Islamophobia also has to be judged with regard to its relationship to discrimination and racism on a private, societal, political and institutional level. A recent study points to the high correlation between xenophobic and Islamophobic attitudes (see European Union Agency for Fundamental Rights (FRA) 2007, for racism in Europe). This suggests that xenophobic persons are also generally Islamophobic (Leibold and Kühnel 2003, 102-7). Leibold and Kühnel (2006, 137ff.) introduce a new category, when they characterize what they call ‘de‐differentiation’ as a way to identity Islam and Muslims without differentiating between countries and groups, or between Islamic terror and peaceful Muslim neighbours. It follows that differentiation is necessary—certainly a task for the media and for education. The European Monitoring Centre on Racism and Xenophobia (EUMC) (2006, 60ff.) indicates that Islamophobia is mostly an element of racist violence and crime and often not to be clearly differentiated from racism. In its collection of data, the EUMC (2006, 64ff.) includes mainly verbal and violent acts, while in our study of Islamophobia in the media, a more hidden, latent form of Islamophobia is detectable. This can be as dangerous because of its manipulative power.
Islam in Australia and Germany
The Muslim population in Australia has broader origins in terms of both their ethnic background and their socio‐economic status in society than the dominantly Turkish group in Germany, but is smaller in number. In 2006, about 300,000 Muslims lived in Australia, which is close to 1.5% of a population of some 20 million (Australian Bureau of Statistics 2007). About a quarter of this population is of Arabic origin. It also needs to be taken into consideration that there are other people living in Australia who were born in Muslim countries but who are not Muslims. This holds especially true for Egypt, Iraq and Lebanon. Only 5% of the population in Australia are from religions other than Christianity, but this group has shown the largest proportional increase since the 1996 Census. Between 1996 and 2001, there were just over half a million new arrivals to Australia. Of these, 9% were affiliated to Islam, 9% to Buddhism, 5% to Hinduism and 1% to Judaism. The non‐Christian religions have a younger age profile than Christians (Australian Bureau of Statistics 2005). The Islamic population has increased from 1.1% in 1996 to 1.5% in the 2001 census. The number may well be higher, as a declaration of religious affiliation is voluntary in the Australian census. It is striking to read in the census how many different Christian religions are listed, but no differentiation is made with regard to Islam, even between Sunni and Shiite.
Australia has been serious in acknowledging its multiculturalism and its secular status since the 1970s, which has led to a higher acceptance of difference and diversity in schools and at least to some extent in the broader society, and this is reflected in the media as well. However, it has to be taken into consideration that Australia had a conservative coalition government from 1996 to 2007. This government was unenthusiastic about the multicultural policies of earlier years, but did not reject the bipartisan agreement on multiculturalism. Also, Australia has been part of the coalition that has been involved in the war on Iraq, despite strong opposition within sections of the population. Furthermore, it needs to be taken into consideration that Australia is situated at the edge of south‐east Asia, where a high proportion of the population is Muslim (see Poynting et al. 2004, for an analysis of stereotyping Arabs).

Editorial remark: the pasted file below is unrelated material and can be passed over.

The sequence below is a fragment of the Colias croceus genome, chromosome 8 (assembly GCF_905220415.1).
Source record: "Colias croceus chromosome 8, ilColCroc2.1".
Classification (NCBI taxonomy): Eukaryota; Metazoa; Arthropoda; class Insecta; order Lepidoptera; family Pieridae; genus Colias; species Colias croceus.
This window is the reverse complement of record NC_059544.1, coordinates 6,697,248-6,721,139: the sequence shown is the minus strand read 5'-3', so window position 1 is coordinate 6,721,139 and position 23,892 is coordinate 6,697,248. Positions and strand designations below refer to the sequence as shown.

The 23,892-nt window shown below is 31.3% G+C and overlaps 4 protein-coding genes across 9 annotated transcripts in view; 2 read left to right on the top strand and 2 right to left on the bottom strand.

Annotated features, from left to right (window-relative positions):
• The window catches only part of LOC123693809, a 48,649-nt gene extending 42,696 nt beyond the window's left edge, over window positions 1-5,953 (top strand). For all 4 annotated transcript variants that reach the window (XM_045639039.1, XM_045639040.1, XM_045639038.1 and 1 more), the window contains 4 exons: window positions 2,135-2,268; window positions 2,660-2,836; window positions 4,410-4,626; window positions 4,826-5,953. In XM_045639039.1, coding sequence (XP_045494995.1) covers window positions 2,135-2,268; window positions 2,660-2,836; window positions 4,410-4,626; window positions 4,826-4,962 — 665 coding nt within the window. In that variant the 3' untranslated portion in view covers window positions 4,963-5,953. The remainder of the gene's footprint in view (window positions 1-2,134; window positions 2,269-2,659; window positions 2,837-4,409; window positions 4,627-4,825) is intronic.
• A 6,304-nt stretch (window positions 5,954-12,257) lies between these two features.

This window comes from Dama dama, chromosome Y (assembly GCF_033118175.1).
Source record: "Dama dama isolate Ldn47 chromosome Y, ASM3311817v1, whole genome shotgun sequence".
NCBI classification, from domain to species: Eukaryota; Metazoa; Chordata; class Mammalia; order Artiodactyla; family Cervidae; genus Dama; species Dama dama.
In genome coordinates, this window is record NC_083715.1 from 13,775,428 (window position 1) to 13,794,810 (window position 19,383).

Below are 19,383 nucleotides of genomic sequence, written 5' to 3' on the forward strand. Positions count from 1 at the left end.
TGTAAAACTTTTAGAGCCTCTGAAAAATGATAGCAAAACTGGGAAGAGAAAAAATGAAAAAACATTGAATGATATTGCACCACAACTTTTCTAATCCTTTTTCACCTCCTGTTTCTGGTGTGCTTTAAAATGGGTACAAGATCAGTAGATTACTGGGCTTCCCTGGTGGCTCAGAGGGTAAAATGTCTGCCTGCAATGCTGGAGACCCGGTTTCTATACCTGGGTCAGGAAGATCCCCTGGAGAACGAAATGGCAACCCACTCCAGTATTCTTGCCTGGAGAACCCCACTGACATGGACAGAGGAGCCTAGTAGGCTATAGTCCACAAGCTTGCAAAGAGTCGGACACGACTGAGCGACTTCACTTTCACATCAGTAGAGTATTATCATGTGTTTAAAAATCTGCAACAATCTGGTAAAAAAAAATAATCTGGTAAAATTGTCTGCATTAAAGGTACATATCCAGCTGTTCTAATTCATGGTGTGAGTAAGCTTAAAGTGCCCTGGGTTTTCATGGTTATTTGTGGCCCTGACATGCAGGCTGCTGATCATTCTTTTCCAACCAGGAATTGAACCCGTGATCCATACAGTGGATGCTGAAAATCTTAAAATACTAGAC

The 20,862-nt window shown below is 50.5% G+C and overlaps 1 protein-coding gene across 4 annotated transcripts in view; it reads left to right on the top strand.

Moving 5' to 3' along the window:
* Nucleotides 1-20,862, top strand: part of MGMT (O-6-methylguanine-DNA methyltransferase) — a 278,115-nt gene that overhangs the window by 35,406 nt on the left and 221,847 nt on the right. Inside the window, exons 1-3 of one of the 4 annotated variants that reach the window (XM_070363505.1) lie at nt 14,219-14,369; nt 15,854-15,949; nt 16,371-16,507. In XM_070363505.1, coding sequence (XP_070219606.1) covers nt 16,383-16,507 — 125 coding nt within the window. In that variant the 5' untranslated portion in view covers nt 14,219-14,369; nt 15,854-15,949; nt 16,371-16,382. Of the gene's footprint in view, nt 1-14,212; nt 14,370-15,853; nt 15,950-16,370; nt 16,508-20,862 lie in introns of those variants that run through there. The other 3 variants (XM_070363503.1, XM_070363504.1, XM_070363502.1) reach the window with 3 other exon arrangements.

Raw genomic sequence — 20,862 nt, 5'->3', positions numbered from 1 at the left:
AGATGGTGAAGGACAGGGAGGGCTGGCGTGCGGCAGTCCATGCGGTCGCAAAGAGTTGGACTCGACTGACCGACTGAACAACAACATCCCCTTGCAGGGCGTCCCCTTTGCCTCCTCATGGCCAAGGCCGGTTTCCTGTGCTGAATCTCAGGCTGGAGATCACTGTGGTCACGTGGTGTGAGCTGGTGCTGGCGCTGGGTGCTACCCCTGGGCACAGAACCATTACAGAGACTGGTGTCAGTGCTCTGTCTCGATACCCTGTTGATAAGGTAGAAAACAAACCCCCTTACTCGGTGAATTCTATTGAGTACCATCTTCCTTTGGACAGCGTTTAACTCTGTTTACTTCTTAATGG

Similarly, in Germany, the majority of the population (about 82 million in 2006) is Christian, nearly equally divided between about 26 million each of Protestants and Catholics. There is also a high percentage of Germans who do not have a religious affiliation. The Jewish population comprises about 100,000 (Statistisches Bundesamt 2007a). Germany has a large Turkish Muslim population, though there are also Muslims from North Africa and other countries. The Federal Bureau of Statistics has no information about the number of Muslims, but only of the nationality of immigrants. Until recently, German statistics only differentiated between Germans and non‐Germans and revealed that the proportion of non‐Germans living in Germany was about 9%—a proportion which has not changed much since 1998 (Statistisches Bundesamt 2007a). At the end of 2004, there were close to 7 million foreigners in Germany, which is 8.1% of the population. As children of foreign parents who have lived in Germany for eight years are registered as Germans, owing to the new citizenship law enacted in 2000, the number of foreigners has officially fallen (Migrationsbericht 2005, 116ff.)
A micro census in 2005 revealed that there were about 15,300,000 persons living in Germany who had a migration background, which corresponds to 18.6% of the population—in comparison with 9% foreigners. (Statistisches Bundesamt 2007b). Statistics also reveal that most immigrants originate from Turkey. About 93% of these are Muslims, most of them Sunnis, but there is also a high number of Alevites (Zentrum für Türkeistudien 2004). In addition, there are Muslims from the former Yugoslavia, and also from Asia and Africa. According to Remid (2007), there were about 3,300,000 Muslims in Germany in 2006, of whom about one‐third have a German passport due to naturalization, while about 15,000 are German converts to Islam.